Let them eat cake. ~ Marie Antoinette
The other night, at Kroger, I looked down at the paper bag in my cart and I felt a little horrified. In the bag were two packages of Oscar Mayer Bologna, two loaves of white bread, a head of iceberg lettuce and a package of hot dog buns.
So it has come to this, I thought, panic creeping in.
Rather than teeter off the edge into full-blown despair, I rationalized. This is the price of my freedom. Even though my husband is retired and I find work here and there, job-writing, I don’t have to punch a clock anywhere. If I was out there in the rat race, I could buy what I used to buy. But at what cost, I asked myself, just slightly smug.
The justification doesn’t last.
It’s been bologna sandwiches for three days now. And truth be told I have a sort of “slumming it” fondness for such food. Sometimes a bologna sandwich on squishy white bread is just what the doctor ordered. But not often. And certainly not for three days in a row.
It seems worse in the summer somehow. In the winter, you can spin fantastic meals out of the meager pantry. A bit of bacon and some dried fettucine, a little cream and before long, it’s a plate of fettucine carbonara that you’re tucking into. Potato soup. Clam chowder. Casseroles. My one indulgence is the quart of heavy cream because it does extend everything into the realm of sublime. I know how to cook and for the most part, we eat well.
But I’m not inspired. There are things that I could make, even now in the sultry days and nights of this Ohio summer, that are tasty and sustaining and don’t seem quite so pathetic as bologna sandwich on white bread. But I don’t. I just open the refrigerator door and reach for the mayonnaise.
I think the problem is my husband.
Tonight he wanted to go see a free jazz concert that the Dayton Philharmonic was playing at a venue just across town. He didn’t go because he didn’t feel we could afford the gas to drive 10 miles. Maybe he’s right. The thing is it doesn’t matter if he’s right or not; that “sky is falling” outlook is persistent and contagious. It’s true that there’s a lot of month left to go with $100 in the bank. But ever the grasshopper, I think there will be some solution around the corner, and there generally is. But he’s right, too. What if there isn’t?
I don’t want to be so poor that we can’t drive 10 miles.
That level of austerity chips away at my sense of freedom. Even to continue the research for the book, I’d have to drive out to the University. Eight miles. There’s a bus, but that’s too expensive as well.
So I go on eating bologna sandwiches.
Which is, in itself, ridiculous. Friends gave us fresh asparagus last week, it was delicious. The cherry tree in the yard is heavy with ripening fruit. There are still cartons of my favorite yogurt in the fridge. A pork roast in the freezer. Potatoes, always useful in salads. We should have planted a garden- I wonder if we still couldn’t get a few things in the ground. Eggs, of course, lend themselves to a thousand guises. The white bread is the biggest sin of all since one of our best friends is an artisanal baker, and we could simply ask him. But asking is hard. The concern that I will ask too much never leaves me.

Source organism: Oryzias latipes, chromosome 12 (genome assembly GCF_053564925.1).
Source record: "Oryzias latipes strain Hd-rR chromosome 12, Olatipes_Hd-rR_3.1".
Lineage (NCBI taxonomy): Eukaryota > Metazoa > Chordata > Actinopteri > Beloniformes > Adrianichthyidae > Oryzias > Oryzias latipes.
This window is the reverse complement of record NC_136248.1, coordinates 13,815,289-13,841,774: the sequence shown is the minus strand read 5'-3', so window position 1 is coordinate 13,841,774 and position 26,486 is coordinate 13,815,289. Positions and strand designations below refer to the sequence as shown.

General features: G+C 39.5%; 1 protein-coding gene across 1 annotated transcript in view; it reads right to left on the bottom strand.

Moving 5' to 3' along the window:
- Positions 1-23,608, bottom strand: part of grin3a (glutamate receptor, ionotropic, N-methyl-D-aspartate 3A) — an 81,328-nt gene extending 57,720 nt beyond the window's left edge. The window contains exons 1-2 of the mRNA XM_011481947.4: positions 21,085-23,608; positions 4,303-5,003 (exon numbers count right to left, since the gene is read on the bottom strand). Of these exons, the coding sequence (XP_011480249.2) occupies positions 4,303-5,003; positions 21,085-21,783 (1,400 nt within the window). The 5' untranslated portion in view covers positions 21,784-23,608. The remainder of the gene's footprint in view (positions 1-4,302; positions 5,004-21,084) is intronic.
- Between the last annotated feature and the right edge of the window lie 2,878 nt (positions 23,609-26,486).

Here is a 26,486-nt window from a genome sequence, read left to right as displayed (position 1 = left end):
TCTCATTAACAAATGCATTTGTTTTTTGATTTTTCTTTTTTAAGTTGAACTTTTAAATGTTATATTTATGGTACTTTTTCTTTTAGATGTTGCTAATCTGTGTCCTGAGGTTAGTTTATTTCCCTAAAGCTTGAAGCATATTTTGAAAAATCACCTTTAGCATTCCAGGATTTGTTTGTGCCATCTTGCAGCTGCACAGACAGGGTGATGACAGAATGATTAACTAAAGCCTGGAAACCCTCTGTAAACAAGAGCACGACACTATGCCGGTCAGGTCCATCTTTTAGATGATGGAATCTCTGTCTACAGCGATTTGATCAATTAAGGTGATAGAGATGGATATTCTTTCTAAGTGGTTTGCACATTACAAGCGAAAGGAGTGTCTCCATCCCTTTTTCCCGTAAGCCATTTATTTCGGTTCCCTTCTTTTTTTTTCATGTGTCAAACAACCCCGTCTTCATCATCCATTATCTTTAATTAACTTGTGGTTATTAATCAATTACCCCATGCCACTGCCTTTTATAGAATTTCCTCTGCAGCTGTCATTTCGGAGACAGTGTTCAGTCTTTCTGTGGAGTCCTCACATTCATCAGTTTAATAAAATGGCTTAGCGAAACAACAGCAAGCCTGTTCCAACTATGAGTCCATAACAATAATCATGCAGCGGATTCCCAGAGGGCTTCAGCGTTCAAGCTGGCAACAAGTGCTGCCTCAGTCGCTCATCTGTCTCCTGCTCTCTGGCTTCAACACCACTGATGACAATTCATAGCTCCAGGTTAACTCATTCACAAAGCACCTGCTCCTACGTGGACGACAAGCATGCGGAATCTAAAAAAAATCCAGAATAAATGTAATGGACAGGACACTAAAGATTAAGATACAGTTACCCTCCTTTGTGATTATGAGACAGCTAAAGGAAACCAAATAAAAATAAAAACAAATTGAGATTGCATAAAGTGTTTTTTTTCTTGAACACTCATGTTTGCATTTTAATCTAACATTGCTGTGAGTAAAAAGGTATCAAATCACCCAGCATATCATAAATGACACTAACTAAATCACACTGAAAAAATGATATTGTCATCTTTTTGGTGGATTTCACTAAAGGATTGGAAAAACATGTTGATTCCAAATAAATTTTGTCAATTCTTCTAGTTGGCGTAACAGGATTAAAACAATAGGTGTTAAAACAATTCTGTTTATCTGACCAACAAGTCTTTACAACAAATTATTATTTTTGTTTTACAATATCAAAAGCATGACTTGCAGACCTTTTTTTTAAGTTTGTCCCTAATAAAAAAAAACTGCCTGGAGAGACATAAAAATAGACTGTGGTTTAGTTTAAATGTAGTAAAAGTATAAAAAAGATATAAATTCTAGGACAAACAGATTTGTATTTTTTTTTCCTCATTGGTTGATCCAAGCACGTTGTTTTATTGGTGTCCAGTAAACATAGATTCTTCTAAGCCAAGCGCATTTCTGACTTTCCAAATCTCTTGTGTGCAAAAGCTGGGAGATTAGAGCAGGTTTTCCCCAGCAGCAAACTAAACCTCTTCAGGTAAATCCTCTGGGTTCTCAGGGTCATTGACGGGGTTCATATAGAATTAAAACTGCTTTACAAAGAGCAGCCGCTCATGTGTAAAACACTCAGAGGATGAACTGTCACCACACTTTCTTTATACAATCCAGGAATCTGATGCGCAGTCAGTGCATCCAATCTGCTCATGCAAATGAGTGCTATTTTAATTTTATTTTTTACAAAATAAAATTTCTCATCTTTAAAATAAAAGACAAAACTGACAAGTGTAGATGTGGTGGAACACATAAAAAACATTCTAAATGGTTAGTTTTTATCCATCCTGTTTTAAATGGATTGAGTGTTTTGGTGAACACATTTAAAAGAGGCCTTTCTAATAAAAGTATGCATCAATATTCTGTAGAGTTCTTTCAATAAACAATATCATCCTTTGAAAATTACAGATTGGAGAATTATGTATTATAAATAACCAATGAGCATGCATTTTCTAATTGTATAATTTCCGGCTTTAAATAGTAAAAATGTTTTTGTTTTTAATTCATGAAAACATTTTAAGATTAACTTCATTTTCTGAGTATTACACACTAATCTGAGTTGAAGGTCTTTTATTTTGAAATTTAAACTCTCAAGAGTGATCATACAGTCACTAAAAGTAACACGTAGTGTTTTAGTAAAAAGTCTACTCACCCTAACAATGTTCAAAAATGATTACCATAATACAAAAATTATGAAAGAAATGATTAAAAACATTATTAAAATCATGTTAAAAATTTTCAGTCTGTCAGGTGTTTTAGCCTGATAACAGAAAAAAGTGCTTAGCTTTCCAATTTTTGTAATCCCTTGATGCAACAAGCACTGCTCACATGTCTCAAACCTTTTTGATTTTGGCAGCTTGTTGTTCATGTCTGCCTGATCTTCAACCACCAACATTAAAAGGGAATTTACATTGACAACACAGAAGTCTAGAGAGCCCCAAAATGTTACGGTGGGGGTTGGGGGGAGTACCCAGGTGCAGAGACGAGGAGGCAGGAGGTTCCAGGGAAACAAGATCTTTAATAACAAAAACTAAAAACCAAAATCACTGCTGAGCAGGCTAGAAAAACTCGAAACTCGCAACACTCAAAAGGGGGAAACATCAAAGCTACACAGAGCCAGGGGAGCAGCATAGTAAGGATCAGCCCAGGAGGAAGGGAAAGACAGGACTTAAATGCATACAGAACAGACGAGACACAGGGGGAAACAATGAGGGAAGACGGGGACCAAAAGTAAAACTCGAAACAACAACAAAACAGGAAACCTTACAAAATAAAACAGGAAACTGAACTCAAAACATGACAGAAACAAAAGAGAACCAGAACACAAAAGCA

There are 17,908,343 “food insecure” households in the country. That’s not people. That’s households. Using the U.S. Census bureau statistic of 2.55 individuals per average households, this figure represents 45,666,175 hungry people. Or about the population of California– all wondering where there next meal is coming from.
We don’t even really meet the threshold for “food insecurity.” We certainly have too much money and too many assets to ever qualify for Food Stamps. Think about that the next time you’re judging someone using food stamps to buy a birthday cake or soft drinks in the check out line in front of you. Isn’t it bad enough to be hungry much of the time, do they deserve scorn too? The rate of food insecurity changes by household type: more than twenty percent of households with children don’t have enough to eat.
Our household falls into a kind of gray area that the U.S. Government calls “marginal food security.” That means we worry that we’ll run out of food before we have more money. That we consume food faster than we thought we would. (Well, hell, there’s a 19-year-old boy-man here, of course we do.) That our diet is not as varied as it should be because of our very limited food budget.
So. I’ve decided to trade off a little of this bountiful freedom for a bit of precious security. I am going to see if I can’t find very part-time work; 10 hours a week would make a difference. I probably waste that much time noodling around on the internet. And if I can’t find something, I’m going to make Chicken Little look for a bit of work. He’s earned his retirement, certainly, but without work, his world has become quite small.
And tomorrow I’m going out to lunch with a friend.